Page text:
Senate Republicans scored a little-noticed but significant victory this week against grassroots environmental and community groups, zeroing out funding for the groups to help citizens monitor toxic-waste cleanups and prevent future pollution. Now, community-based organizations working on environmental issues from the Olympic Peninsula to Spokane and Bellingham to Olympia and out to the Tri-Cities are scrambling to figure out how they can continue to assist the public…. From early in the legislative session Republicans, led by Sen. Doug Ericksen, sought to help balance the books of state’s Model Toxics Control Act accounts by eliminating $3.8 million in “public participation grants” that were authorized by a citizens’ initiative nearly 30 years ago. Ericksen, chair of the Senate Environment, Energy and Telecommunications Committee, argues that actual cleanup of toxic materials should take precedence over the public participation grants. Robert McClure reports. (Investigate West)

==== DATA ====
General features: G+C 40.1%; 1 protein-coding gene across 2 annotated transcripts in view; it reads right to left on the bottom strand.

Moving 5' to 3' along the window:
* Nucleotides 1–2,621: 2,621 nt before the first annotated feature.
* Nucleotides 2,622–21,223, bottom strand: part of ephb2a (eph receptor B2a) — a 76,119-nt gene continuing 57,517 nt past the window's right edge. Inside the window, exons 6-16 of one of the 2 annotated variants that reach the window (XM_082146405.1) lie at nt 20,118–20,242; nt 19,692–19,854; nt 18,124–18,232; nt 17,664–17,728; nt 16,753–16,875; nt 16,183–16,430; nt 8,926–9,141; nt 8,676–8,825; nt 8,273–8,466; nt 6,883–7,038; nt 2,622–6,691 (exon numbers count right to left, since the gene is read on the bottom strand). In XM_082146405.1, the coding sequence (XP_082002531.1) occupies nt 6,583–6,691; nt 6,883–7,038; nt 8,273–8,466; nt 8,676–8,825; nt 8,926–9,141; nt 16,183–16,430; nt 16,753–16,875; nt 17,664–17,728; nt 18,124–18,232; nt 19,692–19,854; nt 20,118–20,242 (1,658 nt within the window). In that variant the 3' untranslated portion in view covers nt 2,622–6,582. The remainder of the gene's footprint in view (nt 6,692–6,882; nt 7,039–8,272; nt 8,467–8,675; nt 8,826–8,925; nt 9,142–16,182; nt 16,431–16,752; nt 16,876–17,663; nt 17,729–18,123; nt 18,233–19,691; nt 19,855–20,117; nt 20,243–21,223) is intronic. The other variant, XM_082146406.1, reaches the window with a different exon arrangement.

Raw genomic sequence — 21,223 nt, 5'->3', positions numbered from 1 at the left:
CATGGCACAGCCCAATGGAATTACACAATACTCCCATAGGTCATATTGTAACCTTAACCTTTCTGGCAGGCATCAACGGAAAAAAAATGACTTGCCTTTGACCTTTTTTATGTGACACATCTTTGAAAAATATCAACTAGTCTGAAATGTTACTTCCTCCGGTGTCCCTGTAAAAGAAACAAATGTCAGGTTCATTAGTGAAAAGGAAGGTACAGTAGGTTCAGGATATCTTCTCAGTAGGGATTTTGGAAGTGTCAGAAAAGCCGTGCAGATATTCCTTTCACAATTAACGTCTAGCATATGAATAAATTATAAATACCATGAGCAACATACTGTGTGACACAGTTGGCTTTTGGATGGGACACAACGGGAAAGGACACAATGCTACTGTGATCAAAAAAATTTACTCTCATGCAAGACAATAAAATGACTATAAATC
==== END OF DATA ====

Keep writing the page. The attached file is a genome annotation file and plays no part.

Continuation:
Rare whale attack in Puget Sound witnessed near Everett
A rare whale attack, a "clash of titans," in Puget Sound this week was captured on camera. According to Pacific Whale Watch Association officials [PWWA], the attack occurred between transient orcas [Bigg’s killer whales] and gray whales -- close to Everett, Washington…. PWWA officials say a crew saw four killer whales cross paths with two adult “Saratoga gray whales,” part of around a dozen grays that come to Puget Sound each spring to feed on ghost shrimp. One of the transients decided to engage with a gray whale -- “and the battle was on.” (KIRO) See also: SeaWorld pulled into long-running battle against Japanese whaling Chris Dunagan reports. (Watching Our Water Ways)